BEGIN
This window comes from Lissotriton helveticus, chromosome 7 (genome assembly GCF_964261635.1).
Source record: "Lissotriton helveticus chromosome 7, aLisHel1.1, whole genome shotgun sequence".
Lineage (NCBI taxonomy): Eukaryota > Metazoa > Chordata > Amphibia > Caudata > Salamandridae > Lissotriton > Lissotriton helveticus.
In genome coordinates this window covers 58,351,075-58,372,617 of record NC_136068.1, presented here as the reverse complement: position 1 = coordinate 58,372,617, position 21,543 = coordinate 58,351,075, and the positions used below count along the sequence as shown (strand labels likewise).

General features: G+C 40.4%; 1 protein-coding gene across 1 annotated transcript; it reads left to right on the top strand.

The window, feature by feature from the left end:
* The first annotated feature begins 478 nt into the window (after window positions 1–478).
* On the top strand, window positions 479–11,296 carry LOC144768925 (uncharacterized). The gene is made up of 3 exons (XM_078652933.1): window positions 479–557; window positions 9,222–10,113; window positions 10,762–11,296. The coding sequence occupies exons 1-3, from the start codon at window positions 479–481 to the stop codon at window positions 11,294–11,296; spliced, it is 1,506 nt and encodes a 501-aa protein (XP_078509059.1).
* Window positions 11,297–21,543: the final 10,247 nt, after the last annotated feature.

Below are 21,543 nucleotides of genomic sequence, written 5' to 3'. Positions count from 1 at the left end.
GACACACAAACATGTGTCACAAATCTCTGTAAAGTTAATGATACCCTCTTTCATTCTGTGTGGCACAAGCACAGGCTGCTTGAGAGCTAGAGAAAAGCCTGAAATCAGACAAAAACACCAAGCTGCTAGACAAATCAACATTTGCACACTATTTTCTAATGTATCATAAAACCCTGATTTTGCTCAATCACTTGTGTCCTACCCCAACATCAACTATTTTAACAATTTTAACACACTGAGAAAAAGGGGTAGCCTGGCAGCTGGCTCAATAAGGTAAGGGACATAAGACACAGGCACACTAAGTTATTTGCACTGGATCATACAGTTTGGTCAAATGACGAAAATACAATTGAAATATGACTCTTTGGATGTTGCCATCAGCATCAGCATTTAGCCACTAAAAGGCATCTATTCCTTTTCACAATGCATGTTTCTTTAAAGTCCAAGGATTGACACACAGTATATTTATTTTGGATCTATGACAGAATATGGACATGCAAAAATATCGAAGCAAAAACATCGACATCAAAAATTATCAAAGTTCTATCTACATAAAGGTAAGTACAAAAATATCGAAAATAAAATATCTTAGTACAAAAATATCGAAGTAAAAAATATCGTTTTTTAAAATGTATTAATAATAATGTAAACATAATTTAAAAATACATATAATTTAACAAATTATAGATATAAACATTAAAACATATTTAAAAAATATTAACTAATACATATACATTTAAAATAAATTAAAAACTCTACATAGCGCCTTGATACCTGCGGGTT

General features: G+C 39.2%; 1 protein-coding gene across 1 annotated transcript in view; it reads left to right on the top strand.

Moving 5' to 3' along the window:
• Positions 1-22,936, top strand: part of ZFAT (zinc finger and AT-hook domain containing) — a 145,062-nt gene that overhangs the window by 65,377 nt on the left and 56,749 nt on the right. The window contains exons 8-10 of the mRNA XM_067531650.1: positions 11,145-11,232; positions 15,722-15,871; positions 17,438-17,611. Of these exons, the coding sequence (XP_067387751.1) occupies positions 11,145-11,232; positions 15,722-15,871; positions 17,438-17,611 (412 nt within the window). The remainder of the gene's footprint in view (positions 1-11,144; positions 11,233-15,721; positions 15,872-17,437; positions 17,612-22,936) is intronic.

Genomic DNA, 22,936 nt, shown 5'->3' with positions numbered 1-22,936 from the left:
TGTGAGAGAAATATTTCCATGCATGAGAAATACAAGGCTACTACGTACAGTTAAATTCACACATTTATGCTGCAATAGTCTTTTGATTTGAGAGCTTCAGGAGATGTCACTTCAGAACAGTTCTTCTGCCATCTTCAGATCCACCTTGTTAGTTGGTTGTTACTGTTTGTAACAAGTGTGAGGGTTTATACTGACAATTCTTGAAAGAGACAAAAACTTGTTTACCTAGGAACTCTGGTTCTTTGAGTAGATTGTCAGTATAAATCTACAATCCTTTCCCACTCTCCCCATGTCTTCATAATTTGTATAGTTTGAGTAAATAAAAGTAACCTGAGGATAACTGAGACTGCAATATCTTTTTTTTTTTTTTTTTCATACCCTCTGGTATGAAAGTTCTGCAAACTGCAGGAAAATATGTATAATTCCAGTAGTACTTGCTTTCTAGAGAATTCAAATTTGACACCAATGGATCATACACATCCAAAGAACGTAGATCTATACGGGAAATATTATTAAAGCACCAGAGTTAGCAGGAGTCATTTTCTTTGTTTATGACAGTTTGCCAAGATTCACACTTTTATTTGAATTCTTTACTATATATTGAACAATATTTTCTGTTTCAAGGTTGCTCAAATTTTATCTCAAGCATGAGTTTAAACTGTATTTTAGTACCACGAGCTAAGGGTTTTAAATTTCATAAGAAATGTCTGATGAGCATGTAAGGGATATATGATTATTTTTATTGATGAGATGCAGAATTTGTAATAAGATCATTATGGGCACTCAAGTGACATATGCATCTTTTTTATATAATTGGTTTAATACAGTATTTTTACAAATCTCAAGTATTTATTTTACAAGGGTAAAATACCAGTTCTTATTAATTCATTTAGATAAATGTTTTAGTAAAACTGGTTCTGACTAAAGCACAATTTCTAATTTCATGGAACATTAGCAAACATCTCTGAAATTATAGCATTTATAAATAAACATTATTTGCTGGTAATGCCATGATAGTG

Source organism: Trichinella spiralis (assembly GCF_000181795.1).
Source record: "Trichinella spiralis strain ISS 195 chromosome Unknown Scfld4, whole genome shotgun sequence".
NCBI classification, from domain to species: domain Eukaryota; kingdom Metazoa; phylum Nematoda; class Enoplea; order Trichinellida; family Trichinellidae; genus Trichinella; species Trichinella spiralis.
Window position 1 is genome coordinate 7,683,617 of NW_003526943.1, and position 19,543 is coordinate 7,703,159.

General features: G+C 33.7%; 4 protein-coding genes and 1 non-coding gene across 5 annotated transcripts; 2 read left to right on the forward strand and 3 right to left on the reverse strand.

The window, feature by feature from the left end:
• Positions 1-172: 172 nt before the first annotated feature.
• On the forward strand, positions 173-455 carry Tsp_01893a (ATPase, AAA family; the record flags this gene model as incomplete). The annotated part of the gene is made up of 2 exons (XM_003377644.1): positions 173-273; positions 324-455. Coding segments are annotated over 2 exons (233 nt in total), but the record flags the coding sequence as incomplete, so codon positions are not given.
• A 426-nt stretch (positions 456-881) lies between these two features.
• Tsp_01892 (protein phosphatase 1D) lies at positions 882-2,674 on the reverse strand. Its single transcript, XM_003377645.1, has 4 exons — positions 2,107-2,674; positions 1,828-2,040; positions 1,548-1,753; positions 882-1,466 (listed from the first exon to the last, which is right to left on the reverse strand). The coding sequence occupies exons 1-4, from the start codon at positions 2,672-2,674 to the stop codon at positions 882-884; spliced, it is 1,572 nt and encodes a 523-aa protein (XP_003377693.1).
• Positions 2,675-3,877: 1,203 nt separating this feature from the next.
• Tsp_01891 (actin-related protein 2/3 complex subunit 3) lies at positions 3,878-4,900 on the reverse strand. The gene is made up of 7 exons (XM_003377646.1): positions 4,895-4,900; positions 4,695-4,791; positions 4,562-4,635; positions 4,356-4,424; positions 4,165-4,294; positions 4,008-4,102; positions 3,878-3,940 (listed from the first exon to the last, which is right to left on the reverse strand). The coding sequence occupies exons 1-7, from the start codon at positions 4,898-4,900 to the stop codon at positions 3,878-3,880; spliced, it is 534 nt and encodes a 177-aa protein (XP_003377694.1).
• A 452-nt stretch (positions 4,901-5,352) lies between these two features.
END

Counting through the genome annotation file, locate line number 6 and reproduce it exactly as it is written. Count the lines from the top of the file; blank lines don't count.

The window, feature by feature from the left end: